As for me, I am tormented with an everlasting itch for things remote. – Herman Melville, Moby Dick
Man will always be driven by a desire to extend beyond. The point where this ends and beyond begins is relative to the path of a person. The lesson, I think, is in our never losing our will to explore, to discover, to conquer the understanding of a thing.
There are names easy to recall – Hillary, Earhart, Glenn – for whom beyond surpasses the physical. It is not merely a location. It is tribute to what man can do if properly motivated.
Perhaps exploration is physiological, in our DNA – omnipresent in some, but there in quantity in all of us. For watch lovers, this is why we furiously pursue models filled with either a history of being taken to the ends of the earth or the gadgetry to effectively get you there and back. Or both.
To fully explore this connection, we’ll be doing a three-part series about watches and exploration: Part One – Higher Ground, Part Two – The Deep, and Part Three – Wild Blue Yonder.
Don’t be surprised if before you’re finished reading this series you’re ready to strap on a timepiece and take off on an adventure!
PART ONE – Higher Ground
By now most people know that Sir Edmund Hillary donned a Rolex as he and Sherpa Tenzing Norgay made their historic summit assault on Mount Everest in 1953. And though the company’s Explorer 1 became an icon as a result, Hillary was not actually wearing that model as he navigated the “Roof of the World”. That matters little, really. The impressive feat is any watch surviving the conditions that exist at 29,000 feet – over five miles in the sky.
To stop and think of that, it’s truly mind blowing. Next time you’re on an airplane and the pilot let’s you know you’ve reached your cruising altitude of 30,000 feet, just imagine being outside and that might add perspective.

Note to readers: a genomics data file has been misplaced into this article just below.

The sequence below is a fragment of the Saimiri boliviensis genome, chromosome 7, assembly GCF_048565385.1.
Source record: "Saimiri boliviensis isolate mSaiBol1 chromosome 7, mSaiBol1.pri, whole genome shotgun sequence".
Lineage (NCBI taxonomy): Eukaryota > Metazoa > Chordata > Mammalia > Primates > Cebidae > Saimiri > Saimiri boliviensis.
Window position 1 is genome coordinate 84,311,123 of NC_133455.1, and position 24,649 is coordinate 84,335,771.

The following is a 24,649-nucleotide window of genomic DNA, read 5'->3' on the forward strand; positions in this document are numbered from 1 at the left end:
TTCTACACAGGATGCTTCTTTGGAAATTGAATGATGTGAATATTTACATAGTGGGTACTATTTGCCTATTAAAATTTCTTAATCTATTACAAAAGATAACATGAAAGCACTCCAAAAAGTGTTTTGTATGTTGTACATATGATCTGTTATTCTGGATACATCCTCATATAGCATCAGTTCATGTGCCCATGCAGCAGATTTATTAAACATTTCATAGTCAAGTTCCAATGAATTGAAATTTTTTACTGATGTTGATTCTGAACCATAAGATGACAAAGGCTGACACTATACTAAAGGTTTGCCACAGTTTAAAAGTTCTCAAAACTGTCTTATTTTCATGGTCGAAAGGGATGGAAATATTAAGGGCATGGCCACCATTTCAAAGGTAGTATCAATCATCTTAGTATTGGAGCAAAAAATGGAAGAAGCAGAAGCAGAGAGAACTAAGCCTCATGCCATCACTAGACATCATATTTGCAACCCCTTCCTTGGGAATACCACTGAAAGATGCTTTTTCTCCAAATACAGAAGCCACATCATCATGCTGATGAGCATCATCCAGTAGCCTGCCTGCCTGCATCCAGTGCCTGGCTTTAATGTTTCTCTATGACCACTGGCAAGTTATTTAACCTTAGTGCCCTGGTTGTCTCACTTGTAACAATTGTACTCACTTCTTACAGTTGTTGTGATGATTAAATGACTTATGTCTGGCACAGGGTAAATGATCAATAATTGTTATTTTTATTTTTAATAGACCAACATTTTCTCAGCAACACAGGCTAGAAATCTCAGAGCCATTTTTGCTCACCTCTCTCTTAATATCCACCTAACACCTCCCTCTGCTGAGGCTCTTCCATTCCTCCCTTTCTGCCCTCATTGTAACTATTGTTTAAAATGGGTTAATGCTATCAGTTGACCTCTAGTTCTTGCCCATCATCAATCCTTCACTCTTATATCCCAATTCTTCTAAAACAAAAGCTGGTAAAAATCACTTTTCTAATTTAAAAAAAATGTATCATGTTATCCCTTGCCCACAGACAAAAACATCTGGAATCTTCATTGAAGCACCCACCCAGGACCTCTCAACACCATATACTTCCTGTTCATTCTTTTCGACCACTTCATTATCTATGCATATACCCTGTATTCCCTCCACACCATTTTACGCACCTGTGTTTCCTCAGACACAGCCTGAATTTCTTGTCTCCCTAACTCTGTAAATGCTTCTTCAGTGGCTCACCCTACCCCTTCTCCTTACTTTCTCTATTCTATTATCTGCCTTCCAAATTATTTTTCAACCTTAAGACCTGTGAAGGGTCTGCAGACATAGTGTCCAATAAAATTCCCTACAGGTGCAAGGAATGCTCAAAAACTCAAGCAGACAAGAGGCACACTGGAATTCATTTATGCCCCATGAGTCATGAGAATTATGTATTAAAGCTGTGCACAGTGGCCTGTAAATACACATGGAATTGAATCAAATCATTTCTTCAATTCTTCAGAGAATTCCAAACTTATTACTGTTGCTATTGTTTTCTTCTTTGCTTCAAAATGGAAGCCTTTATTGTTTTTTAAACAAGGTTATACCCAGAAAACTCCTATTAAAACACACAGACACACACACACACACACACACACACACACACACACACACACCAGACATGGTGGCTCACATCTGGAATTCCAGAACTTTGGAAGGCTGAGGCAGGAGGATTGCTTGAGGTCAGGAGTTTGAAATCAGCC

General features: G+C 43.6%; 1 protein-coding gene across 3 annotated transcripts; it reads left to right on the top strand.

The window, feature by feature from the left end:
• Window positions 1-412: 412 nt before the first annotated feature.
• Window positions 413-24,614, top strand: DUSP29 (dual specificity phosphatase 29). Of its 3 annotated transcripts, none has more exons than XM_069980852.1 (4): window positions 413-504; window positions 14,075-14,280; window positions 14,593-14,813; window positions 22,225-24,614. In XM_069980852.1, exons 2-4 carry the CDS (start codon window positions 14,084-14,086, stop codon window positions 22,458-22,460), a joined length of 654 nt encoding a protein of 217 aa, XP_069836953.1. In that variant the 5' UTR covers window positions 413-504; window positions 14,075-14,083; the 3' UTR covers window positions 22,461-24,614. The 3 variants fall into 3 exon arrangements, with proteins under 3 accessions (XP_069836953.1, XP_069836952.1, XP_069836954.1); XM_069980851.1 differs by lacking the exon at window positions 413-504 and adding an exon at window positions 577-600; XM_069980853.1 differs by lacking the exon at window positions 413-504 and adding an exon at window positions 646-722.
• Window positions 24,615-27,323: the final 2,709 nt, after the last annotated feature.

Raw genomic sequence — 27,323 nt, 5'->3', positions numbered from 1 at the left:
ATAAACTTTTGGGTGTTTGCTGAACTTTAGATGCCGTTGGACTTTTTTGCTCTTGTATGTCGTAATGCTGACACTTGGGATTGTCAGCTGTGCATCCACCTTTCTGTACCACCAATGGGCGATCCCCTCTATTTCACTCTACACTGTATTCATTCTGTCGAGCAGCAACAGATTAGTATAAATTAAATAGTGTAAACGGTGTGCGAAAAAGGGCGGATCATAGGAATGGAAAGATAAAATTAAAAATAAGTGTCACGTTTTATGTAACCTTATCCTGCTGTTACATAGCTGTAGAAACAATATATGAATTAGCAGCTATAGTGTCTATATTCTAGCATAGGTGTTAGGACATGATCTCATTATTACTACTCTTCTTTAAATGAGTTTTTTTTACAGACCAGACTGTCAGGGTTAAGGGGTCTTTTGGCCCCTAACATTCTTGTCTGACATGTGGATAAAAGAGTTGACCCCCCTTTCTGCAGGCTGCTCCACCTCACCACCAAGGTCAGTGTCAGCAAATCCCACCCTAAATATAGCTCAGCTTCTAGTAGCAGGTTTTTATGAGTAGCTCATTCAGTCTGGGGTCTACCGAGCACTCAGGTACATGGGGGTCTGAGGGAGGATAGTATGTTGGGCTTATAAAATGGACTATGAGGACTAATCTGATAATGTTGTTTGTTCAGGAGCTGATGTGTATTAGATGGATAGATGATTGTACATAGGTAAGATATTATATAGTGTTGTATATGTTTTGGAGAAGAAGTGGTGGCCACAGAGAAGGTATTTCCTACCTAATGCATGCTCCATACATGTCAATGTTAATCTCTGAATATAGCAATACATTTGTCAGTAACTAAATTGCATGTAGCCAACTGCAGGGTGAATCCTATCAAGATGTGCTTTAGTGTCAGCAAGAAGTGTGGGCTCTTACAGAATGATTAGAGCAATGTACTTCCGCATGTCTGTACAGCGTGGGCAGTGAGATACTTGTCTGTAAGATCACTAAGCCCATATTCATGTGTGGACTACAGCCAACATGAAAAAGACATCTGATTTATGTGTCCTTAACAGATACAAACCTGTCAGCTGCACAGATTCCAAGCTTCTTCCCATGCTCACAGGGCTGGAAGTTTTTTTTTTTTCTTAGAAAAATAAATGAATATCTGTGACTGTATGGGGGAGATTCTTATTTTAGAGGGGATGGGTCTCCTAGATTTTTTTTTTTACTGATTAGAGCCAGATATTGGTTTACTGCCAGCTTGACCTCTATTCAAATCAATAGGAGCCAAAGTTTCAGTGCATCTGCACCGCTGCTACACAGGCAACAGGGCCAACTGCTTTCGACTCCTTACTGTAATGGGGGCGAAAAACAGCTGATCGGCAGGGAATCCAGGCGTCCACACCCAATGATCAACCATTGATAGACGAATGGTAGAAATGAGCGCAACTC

The temperature never gets above freezing and averages about minus-18 degrees in the warm months. May is the optimal summit time, and the winds die down to about 20-30mph. If climbers are sitting, waiting to possibly summit and the wind is clipping any higher; they simply have to chalk all their effort and considerable financial investment up to a good story.
But it’s not just the weather; it’s your own body that’s a great risk at 29,000 feet. About a third less oxygen exists for you to breathe than you would at sea level. As an example of the impact, the average person will take about 20-30 breathes a minute at sea level – on Everest, that figure climbs to 80-90 breathes a minute. Climbers spend a great deal of time acclimating to the conditions so they can have a hope of surviving the ordeal. If someone were to magically pluck you from your home and place you on top of Everest without the benefit of time to adjust to the climate, you’d pass out in two to three minutes.
Still, a watch can survive.
Today, that might not seem like such an amazing thing. Anyone with a cursory knowledge of watches knows that current timepieces that can withstand all kinds of pressure – and do so while providing you endless amounts of information. Such technical advances seem, well, commonplace in today’s environment.
That’s why Rolex’s ability to make a watch that could get to the highest point on earth and back without being the worse for wear – in 1953 – is indeed an achievement. If your watch lust is a meritocracy on any level, you’d be hard pressed not to see reaching such heights (literally) as impressive. Also, when you’re wondering why on earth such companies charge such prices, remember the lineage of innovation is an invisible line on the receipt.
Rolex is the torchbearer when it comes to aligning itself with adventurers of all types, but certainly not the only company to put its products to the test in the most extreme environments.
In fact, American watch manufacturer Kobold essentially put all its eggs in the basket of watches built for exploration. Founded in 1998 by then-19-year-old Michael Kobold, the Pittsburgh-based watch company decided to build its business model around tool watches designed to survive the most difficult conditions on earth. Not only are Kobold’s constructed to survive – because survival is not enough – but to enable those who wear them to utilize the watches practically in the field.